Region One new Regional Disaster Risk Management Committee hosts first meeting in Mabaruma

DPI, GUYANA, Friday, July 09, 2017

The Regional Disaster Risk Management System(RDRMS) has officially been established in the Barima-Waini, Region One and the Regional Disaster Risk Management Committee (RDRMC) held its first meeting in Mabaruma on Friday. The meeting was co-chaired by the Regional Chairman Brentnol Ashley and Deputy Director General of the Civil Defence Commission (CDC) Major Kester Craig, who handed over all the documentations and maps to the region.

The Regional Administration is required to conduct quarterly meetings to manage the regional risks and implement risk reduction measures to improve the regional preparedness and response capability to manage any hazard in the Region.

Maps identifying priority hazards and high risk areas in Region one, Regional Preparedness and Response Plan, Terms of Reference for the Regional Disaster Risk Management Committee and Standard Operations Procedures for the Regional Emergency Operations Center- documents handed over the Regional Officers on Friday

Over the last nine months, a CDC team and two Geographic Information System Specialists held several consultations across the Barima- Waini Region to gather data on hazards, vulnerabilities and capacities. Consultations were held with regional stakeholders, sub-districts stakeholders, community leaders and residents.

Following the consultations, a detailed risk profile was developed including hazard, vulnerability, and risk maps. These maps identified priority hazards and high risk areas in the Region. Additionally, a Regional Preparedness and Response Plan, Terms of Reference for the Regional Disaster Risk Management Committee and Standard Operations Procedures for the Regional Emergency Operations Centre were developed.

On the completion of the development of these documents, a tabletop exercise (testing the emergency plan) was conducted with the Regional Stakeholders to test the system and recommendations were made to improve the final documents. The final documents were handed over to the Regional Democratic Council(RDC).

These documents will help stakeholders in the decision-making process and to understand their roles and responsibilities in the system.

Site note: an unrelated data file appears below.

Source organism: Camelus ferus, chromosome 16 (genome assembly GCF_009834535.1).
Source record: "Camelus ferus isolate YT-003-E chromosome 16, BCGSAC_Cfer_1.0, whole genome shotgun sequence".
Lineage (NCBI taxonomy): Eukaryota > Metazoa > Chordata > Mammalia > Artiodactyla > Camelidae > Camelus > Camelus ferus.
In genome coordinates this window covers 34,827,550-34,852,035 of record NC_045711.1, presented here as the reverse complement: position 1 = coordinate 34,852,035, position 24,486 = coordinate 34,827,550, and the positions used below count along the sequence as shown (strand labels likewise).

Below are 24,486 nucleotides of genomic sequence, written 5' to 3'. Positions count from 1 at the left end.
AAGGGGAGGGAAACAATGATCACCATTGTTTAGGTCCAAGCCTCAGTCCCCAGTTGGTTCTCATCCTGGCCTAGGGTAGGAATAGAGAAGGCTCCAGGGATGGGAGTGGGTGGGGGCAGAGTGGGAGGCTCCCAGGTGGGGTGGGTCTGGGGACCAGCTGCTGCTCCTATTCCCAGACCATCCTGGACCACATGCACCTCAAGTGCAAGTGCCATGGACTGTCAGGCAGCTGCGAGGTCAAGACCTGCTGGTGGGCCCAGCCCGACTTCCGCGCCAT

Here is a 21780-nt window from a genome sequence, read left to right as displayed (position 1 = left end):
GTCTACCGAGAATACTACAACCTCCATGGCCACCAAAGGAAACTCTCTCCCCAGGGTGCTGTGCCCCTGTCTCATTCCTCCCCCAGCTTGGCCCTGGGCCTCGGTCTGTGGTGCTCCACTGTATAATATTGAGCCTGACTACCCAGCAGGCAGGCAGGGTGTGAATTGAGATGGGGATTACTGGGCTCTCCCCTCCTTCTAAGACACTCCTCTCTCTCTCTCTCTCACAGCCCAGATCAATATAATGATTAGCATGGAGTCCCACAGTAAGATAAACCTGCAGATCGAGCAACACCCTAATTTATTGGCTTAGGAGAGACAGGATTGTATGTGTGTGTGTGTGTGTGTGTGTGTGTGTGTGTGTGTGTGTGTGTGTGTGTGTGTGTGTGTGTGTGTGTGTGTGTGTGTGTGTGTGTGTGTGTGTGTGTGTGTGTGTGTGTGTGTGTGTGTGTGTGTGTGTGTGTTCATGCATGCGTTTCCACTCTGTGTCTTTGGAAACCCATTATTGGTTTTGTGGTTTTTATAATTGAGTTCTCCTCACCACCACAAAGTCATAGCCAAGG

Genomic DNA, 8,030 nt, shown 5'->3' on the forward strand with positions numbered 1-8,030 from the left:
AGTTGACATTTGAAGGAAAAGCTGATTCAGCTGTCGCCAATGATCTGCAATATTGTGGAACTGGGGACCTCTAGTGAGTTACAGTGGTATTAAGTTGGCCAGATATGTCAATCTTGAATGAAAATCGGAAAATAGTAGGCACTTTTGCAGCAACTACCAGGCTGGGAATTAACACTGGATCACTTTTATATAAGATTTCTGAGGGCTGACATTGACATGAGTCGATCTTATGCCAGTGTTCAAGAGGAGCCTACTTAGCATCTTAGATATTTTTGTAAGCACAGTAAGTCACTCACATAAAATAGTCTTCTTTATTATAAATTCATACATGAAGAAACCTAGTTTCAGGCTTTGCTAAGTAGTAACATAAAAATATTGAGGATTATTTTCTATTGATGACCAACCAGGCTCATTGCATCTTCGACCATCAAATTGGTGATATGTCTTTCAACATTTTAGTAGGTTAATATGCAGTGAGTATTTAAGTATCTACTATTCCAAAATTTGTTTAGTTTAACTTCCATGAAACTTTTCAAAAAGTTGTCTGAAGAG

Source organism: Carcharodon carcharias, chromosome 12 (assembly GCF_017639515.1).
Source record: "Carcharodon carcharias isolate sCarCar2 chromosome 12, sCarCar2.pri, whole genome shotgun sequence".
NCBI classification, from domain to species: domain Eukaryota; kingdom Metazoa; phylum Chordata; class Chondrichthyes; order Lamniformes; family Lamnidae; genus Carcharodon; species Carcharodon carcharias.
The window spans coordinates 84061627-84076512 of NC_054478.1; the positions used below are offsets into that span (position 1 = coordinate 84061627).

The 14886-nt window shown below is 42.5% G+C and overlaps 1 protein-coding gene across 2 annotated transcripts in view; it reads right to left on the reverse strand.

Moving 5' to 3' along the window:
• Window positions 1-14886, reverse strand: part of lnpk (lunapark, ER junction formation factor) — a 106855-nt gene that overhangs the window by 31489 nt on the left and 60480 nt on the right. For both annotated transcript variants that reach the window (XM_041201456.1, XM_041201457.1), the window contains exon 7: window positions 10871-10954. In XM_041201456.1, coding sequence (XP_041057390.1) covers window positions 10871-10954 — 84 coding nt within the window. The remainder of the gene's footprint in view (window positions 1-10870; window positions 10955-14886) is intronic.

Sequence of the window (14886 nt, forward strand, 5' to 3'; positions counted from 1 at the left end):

Regional Officials, Civil Defense Commission (CDC) members, representatives for the water and electricity companies, Guyana Defense Force, Guyana Police Force and Toshaos after the event concluded at Regional Democratic Council boardroom

This latest establishment of RDRMS brings the total to six in the country, the other five are in Regions Two (2), Three (3),Five (5), Six (6) and Seven (7). Work has also commenced in Region Nine and Ten (10) and will start in Region Eight (8) in August. The RDRMS for Region Four (4) will commence early in 2018 to complete all the Regions.

These RDRMS are being coordinated by CDC’s Planning and Training Assistant, Allana Walters and are designed and managed by CDC Deputy Director, Major Kester Craig.

In an exclusive interview Major Craig told the Department of Public Information(DPI) that, “You don’t wait for something happen to respond, if you do that you will spend more money in responding than you would have spent in risk reduction,” this is the reason the CDC has been establishing Disaster Risk Management programmes across the nation.

Major Craig explained that once all these programmes are completed by the first quarter of next year, there will be a ‘Grand National Exercise.’ This will be “to test maybe a worst case scenario impact, to see how collectively all of these systems would work.” He highlighted that there are plans to have Community Disaster Risk Management Systems (CRDMS), “so (that) communities will be able address disaster(quickly), (as) regional bodies may take some time.”

The CDC team helps regions to identify risks-hazards and then they include programmes and activities in the budget to try to reduce overall risk of the region, Major Craig explained. He also highlighted that Disaster Risk Management Systems can be used for planning, “those risk assessments will say this is the best place to build a school, to build a housing scheme, a bridge. So you use the risk assessment to inform decision making within the region.”

“Our aim is to build capacity at those levels so they could now respond and help themselves. We are seeing success because of what’s happening in Region Nine,” Major Craig noted.


COVID-19 Alert!

Coronavirus disease spreads primarily through contact with an infected person when they cough or sneeze. It also spreads when a person touches a surface or object that has the virus on it, then touches their eyes, nose, or mouth. We urge citizens to practice good hygiene and social or physical distancing also adhere to the guidelines provided by the Ministry of Health, Guyana.